May 17, 2017 | Jennifer Vander Molen
Schools Bridging Faith and Science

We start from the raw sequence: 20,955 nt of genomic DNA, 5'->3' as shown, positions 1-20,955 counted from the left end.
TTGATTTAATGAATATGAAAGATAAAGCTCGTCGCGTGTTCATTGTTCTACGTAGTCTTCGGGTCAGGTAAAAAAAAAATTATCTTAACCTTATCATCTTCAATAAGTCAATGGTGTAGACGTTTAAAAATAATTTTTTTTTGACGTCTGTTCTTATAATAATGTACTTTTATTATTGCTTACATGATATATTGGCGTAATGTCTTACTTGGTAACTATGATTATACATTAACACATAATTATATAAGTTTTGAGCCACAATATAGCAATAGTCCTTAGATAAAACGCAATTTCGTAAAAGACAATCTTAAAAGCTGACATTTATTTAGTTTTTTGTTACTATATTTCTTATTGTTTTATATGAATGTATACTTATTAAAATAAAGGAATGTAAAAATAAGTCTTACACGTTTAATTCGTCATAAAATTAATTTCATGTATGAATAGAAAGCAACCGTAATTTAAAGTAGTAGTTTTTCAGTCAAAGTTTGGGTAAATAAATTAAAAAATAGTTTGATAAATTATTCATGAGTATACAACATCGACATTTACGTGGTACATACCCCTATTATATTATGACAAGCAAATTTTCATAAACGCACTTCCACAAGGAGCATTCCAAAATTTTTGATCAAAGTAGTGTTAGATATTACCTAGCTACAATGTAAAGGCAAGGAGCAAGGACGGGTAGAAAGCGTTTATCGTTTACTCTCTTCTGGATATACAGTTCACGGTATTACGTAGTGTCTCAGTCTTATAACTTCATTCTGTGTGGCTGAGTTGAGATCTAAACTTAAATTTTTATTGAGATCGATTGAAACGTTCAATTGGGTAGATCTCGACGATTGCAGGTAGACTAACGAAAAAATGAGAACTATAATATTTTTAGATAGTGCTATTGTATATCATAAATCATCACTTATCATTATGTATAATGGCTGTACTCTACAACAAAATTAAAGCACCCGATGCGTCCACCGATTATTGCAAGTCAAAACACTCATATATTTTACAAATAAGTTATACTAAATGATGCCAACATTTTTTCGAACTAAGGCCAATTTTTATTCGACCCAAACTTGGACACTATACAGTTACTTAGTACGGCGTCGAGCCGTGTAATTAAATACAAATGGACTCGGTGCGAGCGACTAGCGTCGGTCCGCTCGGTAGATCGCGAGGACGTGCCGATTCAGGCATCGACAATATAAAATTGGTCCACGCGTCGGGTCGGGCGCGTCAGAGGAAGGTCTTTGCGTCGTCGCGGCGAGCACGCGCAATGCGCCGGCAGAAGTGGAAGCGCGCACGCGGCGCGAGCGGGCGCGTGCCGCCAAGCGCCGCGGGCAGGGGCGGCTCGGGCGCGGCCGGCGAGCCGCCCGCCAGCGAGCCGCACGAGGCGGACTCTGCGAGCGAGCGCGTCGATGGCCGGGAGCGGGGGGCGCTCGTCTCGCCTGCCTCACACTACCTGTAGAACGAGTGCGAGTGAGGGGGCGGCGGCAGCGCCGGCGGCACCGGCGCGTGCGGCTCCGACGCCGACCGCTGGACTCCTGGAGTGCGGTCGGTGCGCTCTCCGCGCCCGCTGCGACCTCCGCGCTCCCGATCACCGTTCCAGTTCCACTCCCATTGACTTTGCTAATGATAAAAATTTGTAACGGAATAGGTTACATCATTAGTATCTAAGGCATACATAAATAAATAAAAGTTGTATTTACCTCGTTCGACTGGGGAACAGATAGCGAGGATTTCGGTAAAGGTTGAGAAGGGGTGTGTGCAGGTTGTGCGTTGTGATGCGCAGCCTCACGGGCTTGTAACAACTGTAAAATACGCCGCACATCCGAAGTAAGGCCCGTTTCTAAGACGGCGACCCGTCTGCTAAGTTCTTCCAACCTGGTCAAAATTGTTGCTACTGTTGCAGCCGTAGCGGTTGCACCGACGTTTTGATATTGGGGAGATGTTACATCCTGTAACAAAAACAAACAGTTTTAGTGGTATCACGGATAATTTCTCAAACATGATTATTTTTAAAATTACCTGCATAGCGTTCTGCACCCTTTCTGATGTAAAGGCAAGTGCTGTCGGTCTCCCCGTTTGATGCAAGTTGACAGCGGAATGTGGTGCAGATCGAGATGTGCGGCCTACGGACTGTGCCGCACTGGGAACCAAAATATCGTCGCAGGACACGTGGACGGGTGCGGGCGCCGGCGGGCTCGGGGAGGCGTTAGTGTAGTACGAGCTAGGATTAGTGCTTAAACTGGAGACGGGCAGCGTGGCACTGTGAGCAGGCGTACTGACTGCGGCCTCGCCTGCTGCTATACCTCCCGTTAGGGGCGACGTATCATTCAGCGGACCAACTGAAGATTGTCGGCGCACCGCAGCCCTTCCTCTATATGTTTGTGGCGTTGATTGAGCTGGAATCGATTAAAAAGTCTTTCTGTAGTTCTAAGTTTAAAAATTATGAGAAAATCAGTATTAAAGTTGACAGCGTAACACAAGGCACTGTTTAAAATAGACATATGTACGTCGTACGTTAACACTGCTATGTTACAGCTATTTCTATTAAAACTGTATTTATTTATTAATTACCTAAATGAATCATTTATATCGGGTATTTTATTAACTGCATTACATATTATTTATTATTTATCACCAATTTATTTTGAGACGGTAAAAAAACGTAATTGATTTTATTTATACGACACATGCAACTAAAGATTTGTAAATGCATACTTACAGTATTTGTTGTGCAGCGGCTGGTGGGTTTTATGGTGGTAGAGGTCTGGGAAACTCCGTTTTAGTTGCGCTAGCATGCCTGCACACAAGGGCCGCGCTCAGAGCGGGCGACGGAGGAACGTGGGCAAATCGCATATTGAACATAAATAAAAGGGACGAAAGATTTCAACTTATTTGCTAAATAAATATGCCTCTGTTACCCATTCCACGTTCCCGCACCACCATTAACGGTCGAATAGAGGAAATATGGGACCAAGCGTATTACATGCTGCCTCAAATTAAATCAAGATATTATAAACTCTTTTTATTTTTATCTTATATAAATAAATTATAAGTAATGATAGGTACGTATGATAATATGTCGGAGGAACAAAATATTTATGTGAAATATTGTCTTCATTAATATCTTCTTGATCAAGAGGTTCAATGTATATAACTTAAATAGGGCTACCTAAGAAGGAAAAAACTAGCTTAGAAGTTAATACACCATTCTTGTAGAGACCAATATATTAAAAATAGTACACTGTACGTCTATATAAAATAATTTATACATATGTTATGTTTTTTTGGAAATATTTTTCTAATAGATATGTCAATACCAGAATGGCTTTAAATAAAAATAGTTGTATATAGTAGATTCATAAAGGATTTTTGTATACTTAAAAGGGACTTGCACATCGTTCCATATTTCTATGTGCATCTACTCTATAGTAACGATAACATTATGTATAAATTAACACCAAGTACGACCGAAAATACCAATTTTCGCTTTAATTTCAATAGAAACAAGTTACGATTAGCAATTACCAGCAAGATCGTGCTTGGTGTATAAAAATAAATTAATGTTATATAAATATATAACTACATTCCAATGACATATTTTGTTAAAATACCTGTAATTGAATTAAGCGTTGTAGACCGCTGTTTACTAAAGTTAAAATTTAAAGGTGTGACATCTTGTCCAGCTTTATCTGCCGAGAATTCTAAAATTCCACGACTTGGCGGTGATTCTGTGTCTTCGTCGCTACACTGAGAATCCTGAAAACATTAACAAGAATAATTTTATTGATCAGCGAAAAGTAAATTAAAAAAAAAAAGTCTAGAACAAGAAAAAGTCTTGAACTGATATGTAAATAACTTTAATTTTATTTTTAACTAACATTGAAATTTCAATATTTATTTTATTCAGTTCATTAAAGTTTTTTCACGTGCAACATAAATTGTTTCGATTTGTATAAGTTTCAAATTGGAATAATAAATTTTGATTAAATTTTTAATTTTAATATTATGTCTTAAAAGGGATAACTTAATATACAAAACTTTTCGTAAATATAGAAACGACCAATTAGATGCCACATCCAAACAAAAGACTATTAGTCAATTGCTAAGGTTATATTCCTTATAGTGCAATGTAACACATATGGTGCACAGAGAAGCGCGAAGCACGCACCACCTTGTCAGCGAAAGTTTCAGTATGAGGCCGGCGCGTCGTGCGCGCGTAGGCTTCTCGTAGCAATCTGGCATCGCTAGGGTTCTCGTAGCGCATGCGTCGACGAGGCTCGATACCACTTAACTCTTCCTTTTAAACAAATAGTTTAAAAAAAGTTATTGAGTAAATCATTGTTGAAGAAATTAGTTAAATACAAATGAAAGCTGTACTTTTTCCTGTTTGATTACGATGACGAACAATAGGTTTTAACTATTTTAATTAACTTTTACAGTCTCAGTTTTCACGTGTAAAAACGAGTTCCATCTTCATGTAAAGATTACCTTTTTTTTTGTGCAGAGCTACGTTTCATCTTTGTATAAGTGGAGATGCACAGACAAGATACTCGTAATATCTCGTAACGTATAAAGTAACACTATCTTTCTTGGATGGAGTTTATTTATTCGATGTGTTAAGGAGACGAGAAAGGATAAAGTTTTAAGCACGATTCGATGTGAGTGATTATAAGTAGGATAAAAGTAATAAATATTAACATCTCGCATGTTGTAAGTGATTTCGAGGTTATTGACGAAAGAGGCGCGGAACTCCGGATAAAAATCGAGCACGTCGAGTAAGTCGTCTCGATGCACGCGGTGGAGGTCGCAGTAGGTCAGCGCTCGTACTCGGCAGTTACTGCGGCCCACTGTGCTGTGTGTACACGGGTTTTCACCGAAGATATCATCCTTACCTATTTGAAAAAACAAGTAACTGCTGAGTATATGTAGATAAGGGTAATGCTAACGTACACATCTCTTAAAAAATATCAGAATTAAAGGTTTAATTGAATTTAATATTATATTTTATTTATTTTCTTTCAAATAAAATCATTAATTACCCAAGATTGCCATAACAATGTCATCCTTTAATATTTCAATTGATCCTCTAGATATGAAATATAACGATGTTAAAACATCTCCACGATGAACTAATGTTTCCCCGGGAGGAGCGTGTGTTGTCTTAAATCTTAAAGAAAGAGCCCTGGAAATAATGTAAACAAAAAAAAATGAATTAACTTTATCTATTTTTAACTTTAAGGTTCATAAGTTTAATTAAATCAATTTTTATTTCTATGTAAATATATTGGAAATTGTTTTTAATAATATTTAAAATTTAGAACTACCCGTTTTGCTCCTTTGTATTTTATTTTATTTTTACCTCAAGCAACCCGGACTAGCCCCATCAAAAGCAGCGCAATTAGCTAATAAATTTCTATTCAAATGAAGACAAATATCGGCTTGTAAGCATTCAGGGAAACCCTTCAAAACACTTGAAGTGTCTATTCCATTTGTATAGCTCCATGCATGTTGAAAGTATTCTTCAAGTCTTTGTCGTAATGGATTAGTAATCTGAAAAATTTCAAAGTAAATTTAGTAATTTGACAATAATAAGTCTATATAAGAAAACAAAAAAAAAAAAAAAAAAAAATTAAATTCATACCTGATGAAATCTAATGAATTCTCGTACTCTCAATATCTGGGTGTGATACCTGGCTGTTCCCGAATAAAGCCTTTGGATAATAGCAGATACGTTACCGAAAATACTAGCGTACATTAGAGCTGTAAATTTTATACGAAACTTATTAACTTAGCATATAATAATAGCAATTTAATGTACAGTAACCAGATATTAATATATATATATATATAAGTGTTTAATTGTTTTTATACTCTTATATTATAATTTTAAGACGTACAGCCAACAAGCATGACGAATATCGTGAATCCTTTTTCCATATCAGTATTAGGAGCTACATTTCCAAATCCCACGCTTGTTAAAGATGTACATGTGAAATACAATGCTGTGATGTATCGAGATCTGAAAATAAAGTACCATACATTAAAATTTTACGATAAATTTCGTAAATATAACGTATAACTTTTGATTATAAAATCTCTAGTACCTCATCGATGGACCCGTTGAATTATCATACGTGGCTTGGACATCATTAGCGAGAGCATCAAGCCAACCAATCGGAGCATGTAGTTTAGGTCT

This article originally appeared on May 8, 2017, in Convivium, a publication of CARDUS: www.cardus.ca. Thanks for the mention! Controversy over religion and science is nothing new. That’s certainly true in the world of education. Indeed, a recent commentary in the Washington Post lamented 60 examples of what the author called “anti-science education legislation” that could affect what American students are taught regarding the evolution-creation debate and global warming. We may even see the odd flare-up of such conflict in Canada. So, it’s not surprising that public skepticism abounds regarding the ability of religious schools – evangelical Christian schools in particular – to teach science. However, new research by the Cardus Religious Schools Initiative (CRSI) at the University of Notre Dame offers evidence that such skepticism is ill founded. In their newly released paper, Blinded by Religion? Religious School Graduates and Perceptions of Science in Young Adulthood , researchers Jonathan Schwartz and David Sikkink examined religious school graduates’ orientations toward science. Using the latest Cardus Education Survey data from Canada and the United States, they analyzed graduates’ views on a range of subjects, including science, creation vs. evolution, and the number of science courses taken. They found that graduates of religious schools do sometimes hold distinct views on science as compared to public school graduates. But these distinctions aren’t uniform across the board. Neither are they the kinds of distinctions that would inspire popular caricatures of religious school grads as simpletons who believe in a flat Earth. In fact, when it comes to taking science courses, you’d be hard-pressed to find much difference between Canadian religious and public school graduates. Controlling for family background and parental education, Schwartz and Sikkink found that “students at private religious schools enroll in science classes at a similar rate to public school peers in Canada.” The distinction in the United States, meanwhile, is that only homeschoolers (religious and non-religious) were the least likely of all students to have taken courses in biology, chemistry, or physics, or to have had at least three science courses throughout high school. There was little to distinguish American graduates of private Christian schools from their public school counterparts in that regard. What about attitudes toward scientists? You might expect some animosity towards them from religious grads, but you wouldn’t find it in Canada. “Generally speaking, Canadians hold scientists in similar esteem regardless of their high school educational context,” say the researchers. It’s a slightly different picture in the United States. There, graduates of evangelical Protestant schools tend to be less trusting of scientists and assign a lower value to their social contributions than public school grads do. That’s a difference to be sure, but hardly a unique or problematic one from a social point of view. The battle over whether to teach creationist critiques of evolutionary theory is certainly sharper in the United States than in Canada. And that seems to emerge in the research as well. “In Canada, school sector does not on its own increase an individual’s belief in literal versions of creationism, but the U.S. case differs,” write Schwartz and Sikkink. American grads of evangelical Protestant high schools were found to be “more likely to adhere to a literal version of creation than their public high school peers.” What they couldn’t determine, though, was whether this was the result of teaching in science class, or an indirect result of the students’ religious and social lives. In short, it will take more research to draw conclusions about whether these schools actually make much difference in graduates’ creationist views. What about perceived conflicts between religious beliefs and science? On this question, both in Canada and in the U.S., there is little evidence to show that the type of school a student attended affects their likelihood to sense a science-religion conflict. However, the researchers did find that the more high school science courses Canadian students take, the more likely they are to perceive a conflict between science and religion. Notably, though, that holds regardless of which type of school they attended. So, this could be the result of a cultural difference between Canadians and Americans. While the science-religion conflict does not come up in a big way in this research, that’s not to say that perceptions of conflict don’t exist. Some educators are taking steps to equip themselves to handle such issues in the classroom, as evidenced by the creation of the FAST (Faith and Science Teaching) Curriculum developed by the Kuyers Institute and The Colossian Forum. The curriculum aims to help teachers lead their students into studying the intersection of faith and science, possibly reducing perceptions of conflict in the process. Meanwhile, William T. Cavanaugh, DePaul University theology professor, and James K. A. Smith, editor-in-chief of Cardus’s public theology journal Comment , have co-edited a new book that tackles related issues from a different angle. Evolution and the Fall examines the implications for a Christian understanding of creation and the entry of sin into the world if the widely accepted view of humanity’s evolutionary origins are true. Its provocative premise lays bare issues that Christians will inevitably have to deal with. All in all, we do see some differences between graduates of private Christians schools and public school graduates. But they aren’t all that stark or as shocking. If anything, this latest piece of CRSI research is perhaps our strongest indicator yet that Christian schools in Canada and the United States don’t have as troubled a relationship with science as many would expect. What’s more, there are efforts within the wider Christian community to bridge what perceived gaps do exist between faith and science.  In time, the research and bridge-building efforts may increase understanding and support for the vital place that religious schools hold in the education systems of both Canada and the U.S.